Amidst growing tension following the overturning of the money changers’ tables in the Temple, the religious leaders confront Jesus, demanding to know the source of his authority. Jesus tells the parable of the two sons, and poses a question, causing the chief priests to reflect on the difference between putting self or others first. By answering correctly, thereby aligning themselves to the boy who said he would do his Father’s will but then doesn’t, they convict themselves (Gospel).
This week, let us keep close to Christ, who obeyed the Father perfectly in word and deed. And let us remember that it is never too late for us to turn to God and follow God’s will.
Disconnected and lonely?
Although we’ve never been more digitally connected, a third of Australians still feel lonely. One in six people report feeling severely lonely, and the people we are least socially connected to, are our neighbours. These are some of the key findings in the first State of the Nation report into social connection, from ‘Ending Loneliness Together’.
Lead researcher, Michelle Lim reported, “People can, and often are, reporting feeling lonely, even though they are not physically isolated.” The report defined loneliness as “a distressing feeling we get when we feel disconnected from other people, and desire more (or more satisfying) social relationships”. She added that “around 15% of the population say that they always and often feel lonely and highest percentage is in the 18-24 age group.”
Around 27% of 18 to 24-year-olds reporting social media addiction. Dr Lim suggested, “In terms of how social media plays a role, it’s not very much about frequency, but about how we actually use social media itself.”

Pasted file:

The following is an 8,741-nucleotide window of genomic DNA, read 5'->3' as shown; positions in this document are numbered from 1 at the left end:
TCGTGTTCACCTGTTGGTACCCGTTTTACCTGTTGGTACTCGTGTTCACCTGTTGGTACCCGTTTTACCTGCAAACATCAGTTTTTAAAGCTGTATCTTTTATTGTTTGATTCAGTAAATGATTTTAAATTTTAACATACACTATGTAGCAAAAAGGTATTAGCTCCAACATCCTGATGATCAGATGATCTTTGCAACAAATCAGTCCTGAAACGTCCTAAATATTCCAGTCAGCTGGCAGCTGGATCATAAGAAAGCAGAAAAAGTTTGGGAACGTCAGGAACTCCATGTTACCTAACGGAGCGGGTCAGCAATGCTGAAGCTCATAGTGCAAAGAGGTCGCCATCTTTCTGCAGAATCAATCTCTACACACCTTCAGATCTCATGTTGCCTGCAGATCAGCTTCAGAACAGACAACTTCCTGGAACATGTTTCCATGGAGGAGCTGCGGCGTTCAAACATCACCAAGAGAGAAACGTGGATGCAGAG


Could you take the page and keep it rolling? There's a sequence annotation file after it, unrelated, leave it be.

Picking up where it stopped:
The experience of loneliness impacts many people at different times, but there’s growing evidence it is as bad for your health as smoking or obesity. So why are we becoming disconnected from friends and family, and what impact is it having on the health and wellbeing of Australians? Dr Lim says while spending time alone is healthy, chronic loneliness has serious impacts. “When we try to ignore the feeling of loneliness and stay disconnected, there’s robust scientific evidence that it’s extremely detrimental to our health and wellbeing.”
Studies have shown loneliness is as deadly as smoking half a packet of cigarettes a day, and increases the risk of death by 26 per cent. It’s linked with an increased risk of heart disease, high blood pressure, dementia and mental health conditions such as depression and anxiety. The theories around why loneliness effects the body so drastically are varied, but experts say there’s evidence of a neuroendocrine response associated with chronic stress. There are also psychosocial factors — the presence of people can reaffirm healthier choices such as seeking a doctor’s advice for medical issues.
Social isolation and loneliness are different things. Loneliness is often described as a feeling of dissatisfaction that arises when social relationships are not meeting emotional needs. Australians are having less social contact than ever before, and also reporting increasing rates of loneliness. Since 2001, there has been a definite decline in the frequency of social contact, which worsened during the years of the COVID pandemic.
Dr Lim says, “Loneliness is part and parcel of life, but what’s not normal is when we don’t respond by reaching out to reconnect.” Sociologists are wrestling with the question of whether Australians are less interested in friendship, or being isolated by factors outside their control. The main drivers of social isolation are thought to be social media, longer working hours, more people living alone, and declining participation in church groups and volunteer organisations.